Now breeders were trying to the breed “to the next level” and the establishment of a Southdown progeny test was about providing validation, he said.

The progeny test, based at Simon and Kirstin Engelbrecht’s property at Stoneburn, near Dunback, was now in its second year and involved 20 sires from 14 breeders from Northland to Southland.

The Engelbrechts did not traditionally use Southdowns but were interested in supplying breeding ewes for the programme.

The couple were very successful commercial farmers, winning the Otago Ballance Farm Environment Awards and the New Zealand ewe hogget competition.

Mr Engelbrecht was responsible for getting the ewes in the trial mated and the lambs on the ground.

Lamb survival of the Southdown-cross progeny was excellent with less than 4% losses from lambing to tailing. Lambs would then go to Southdown breeder Chris Medlicott’s specialist fattening operation near Waimate to be finished.

One of the drivers of the programme, which is being supported by Beef + Lamb NZ Genetics, is Oamaru Southdown breeder and veterinarian Dave Robertson.

It could be difficult for smaller breeds to get scale to get good performance recording numbers, Mr Robertson said. The solution was to have a progeny test where the environment was standardised.

Objectives included getting better accuracy and reliability with performance recording, better genetic connectedness between breeders, comparing commercial meat quality traits within the breed, exploring some of the genetic technologies that were available for modern sheep breeding and looking at things like intramuscular fat and eating quality, and demonstrating the commercial relevance of the breed to industry.

There had always been the perception that Southdown and Southdown-cross had good eating quality but one of the aims was to get numbers around that.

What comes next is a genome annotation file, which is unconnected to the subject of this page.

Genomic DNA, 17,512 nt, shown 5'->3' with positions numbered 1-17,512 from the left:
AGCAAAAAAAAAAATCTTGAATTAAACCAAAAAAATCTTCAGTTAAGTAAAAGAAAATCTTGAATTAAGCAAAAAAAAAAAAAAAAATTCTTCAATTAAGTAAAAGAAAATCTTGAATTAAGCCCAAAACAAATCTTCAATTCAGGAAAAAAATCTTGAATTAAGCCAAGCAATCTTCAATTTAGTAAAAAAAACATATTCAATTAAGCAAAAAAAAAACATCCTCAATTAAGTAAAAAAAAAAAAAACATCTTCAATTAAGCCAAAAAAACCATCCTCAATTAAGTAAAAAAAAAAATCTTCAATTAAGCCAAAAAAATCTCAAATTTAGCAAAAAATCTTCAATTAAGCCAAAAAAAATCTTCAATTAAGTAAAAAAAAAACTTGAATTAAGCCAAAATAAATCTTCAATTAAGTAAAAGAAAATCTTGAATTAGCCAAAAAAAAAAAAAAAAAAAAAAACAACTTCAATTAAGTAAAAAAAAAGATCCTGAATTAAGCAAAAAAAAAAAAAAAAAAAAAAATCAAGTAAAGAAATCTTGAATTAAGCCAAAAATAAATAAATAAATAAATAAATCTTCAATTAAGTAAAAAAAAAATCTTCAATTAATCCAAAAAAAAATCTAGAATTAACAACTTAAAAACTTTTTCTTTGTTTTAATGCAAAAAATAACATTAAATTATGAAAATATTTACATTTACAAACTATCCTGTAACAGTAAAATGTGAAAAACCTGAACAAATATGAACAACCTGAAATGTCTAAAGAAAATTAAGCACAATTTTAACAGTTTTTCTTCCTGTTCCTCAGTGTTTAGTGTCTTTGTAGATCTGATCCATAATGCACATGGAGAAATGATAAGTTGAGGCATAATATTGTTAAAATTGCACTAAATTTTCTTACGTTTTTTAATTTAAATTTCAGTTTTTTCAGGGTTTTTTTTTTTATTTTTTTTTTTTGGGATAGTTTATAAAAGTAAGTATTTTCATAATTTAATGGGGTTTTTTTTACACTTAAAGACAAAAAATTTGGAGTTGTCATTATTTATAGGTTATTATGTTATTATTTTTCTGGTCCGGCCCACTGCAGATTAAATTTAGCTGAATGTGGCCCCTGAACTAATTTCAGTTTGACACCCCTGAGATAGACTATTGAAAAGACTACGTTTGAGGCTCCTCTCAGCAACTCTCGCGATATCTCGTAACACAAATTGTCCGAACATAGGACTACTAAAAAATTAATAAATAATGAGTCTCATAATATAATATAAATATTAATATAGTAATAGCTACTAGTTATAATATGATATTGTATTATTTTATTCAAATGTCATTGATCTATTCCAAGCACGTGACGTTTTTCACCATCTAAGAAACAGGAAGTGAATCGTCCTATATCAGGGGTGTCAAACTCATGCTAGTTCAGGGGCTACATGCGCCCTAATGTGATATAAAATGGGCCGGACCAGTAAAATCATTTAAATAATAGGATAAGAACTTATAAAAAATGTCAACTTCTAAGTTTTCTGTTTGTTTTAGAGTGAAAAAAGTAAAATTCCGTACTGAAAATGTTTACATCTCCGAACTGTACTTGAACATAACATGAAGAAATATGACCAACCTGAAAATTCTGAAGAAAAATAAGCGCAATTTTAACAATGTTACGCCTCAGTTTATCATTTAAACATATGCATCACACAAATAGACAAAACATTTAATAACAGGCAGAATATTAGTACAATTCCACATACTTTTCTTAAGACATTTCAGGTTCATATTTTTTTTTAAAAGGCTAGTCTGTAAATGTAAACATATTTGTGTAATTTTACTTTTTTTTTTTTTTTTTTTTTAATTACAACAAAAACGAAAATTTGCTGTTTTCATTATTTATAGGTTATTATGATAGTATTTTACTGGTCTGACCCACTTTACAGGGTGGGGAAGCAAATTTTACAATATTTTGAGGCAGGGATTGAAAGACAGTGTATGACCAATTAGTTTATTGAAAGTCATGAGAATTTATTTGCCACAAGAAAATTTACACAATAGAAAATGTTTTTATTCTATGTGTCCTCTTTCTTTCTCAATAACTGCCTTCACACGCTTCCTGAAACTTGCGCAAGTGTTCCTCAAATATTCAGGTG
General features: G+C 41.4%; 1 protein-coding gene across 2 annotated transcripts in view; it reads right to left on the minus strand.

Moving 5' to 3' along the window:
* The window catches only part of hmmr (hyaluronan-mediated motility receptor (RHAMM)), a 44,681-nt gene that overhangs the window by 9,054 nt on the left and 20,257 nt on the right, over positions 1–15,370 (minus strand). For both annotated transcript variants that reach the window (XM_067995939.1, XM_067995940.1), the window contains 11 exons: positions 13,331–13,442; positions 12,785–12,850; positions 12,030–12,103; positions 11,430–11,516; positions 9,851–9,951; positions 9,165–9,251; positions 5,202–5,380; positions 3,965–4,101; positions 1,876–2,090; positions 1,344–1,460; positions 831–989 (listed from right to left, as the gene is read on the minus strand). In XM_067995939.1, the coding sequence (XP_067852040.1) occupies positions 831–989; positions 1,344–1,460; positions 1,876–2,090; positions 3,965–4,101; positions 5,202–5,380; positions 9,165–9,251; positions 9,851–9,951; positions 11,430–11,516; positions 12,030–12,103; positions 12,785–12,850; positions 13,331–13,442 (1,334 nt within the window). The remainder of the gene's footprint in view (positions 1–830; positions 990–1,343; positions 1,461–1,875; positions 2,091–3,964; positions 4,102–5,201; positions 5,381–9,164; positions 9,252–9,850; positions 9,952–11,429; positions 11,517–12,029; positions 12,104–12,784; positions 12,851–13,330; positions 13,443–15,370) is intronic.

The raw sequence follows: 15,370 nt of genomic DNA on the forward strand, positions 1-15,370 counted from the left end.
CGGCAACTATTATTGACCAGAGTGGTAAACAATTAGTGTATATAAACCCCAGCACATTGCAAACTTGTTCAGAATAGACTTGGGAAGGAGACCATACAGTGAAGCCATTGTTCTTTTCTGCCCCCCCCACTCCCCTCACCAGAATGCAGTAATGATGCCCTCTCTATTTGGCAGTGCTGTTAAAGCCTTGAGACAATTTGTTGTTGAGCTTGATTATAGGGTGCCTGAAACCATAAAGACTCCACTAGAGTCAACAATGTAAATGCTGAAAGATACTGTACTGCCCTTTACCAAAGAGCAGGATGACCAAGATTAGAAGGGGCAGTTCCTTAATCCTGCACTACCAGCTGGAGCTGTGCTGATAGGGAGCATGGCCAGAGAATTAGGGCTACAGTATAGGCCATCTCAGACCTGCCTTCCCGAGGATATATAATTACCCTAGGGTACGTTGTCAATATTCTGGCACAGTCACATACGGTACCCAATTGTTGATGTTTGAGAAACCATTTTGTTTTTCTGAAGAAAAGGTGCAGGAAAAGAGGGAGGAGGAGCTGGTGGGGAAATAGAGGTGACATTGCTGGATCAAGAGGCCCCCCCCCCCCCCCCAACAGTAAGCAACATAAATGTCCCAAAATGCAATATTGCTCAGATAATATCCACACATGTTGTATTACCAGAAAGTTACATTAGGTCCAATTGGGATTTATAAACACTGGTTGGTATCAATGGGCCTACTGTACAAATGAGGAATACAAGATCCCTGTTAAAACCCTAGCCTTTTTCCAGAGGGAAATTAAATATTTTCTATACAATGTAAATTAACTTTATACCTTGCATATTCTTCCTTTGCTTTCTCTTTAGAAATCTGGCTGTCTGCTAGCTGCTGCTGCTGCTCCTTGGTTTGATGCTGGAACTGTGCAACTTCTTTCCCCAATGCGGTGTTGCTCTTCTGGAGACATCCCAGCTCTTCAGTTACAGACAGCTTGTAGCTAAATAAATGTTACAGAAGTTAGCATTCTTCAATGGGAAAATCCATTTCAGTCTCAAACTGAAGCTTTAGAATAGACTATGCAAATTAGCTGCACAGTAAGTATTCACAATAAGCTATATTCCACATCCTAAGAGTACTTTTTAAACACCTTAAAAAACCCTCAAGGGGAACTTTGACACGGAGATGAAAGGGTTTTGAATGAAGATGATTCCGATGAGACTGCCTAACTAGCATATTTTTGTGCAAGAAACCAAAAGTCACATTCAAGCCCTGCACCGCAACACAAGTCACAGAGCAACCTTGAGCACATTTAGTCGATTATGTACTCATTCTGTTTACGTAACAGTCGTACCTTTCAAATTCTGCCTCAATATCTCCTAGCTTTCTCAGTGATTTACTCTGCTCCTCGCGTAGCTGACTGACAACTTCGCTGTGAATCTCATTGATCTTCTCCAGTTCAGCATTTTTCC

Stoneburn farmer Simon Engelbrecht (left) and South Canterbury Southdown breeder Chris Medlicott discuss the logistics of the Southdown progeny trial.

Stoneburn farmer Simon Engelbrecht (left) and South Canterbury Southdown breeder Chris Medlicott discuss the logistics of the Southdown progeny trial.

“We want Southdown sires that produce lambs that grow fast, yield well and taste good — with the science to prove it,” he said.

Traits other than production were also important to breeders, with the likes of structural soundness and feet still important to the breed.

To be able to have a “snapshot into the future” of what a ram lamb could produce was very powerful. It removed some of the “guesswork and hoping something clicks” with a breeding programme.

The next step was how to harness that information and it had the potential to change how genetics were chosen.

Southdown New Zealand president Todd Anderson, of Winton, said the breed had continued to evolve over time to meet the requirements of the industry.

The main focus was to maintain “killable growth’ — meaning that lambs were killable at any stage, from 14kg or 15kg if need be through to 25kg “or whatever”, Mr Anderson said.

Breeders had a strong belief that it was not just about mass production, it was about quality of product.

The only way for New Zealand to economically progress was to sell a premium product to people that had the means to pay for it.

Part of that was that the consumer would want a story. The Southdown  was one of the oldest sheep breeds in the world. And as far as meat quality was concerned, it was about grain, colour and marbling.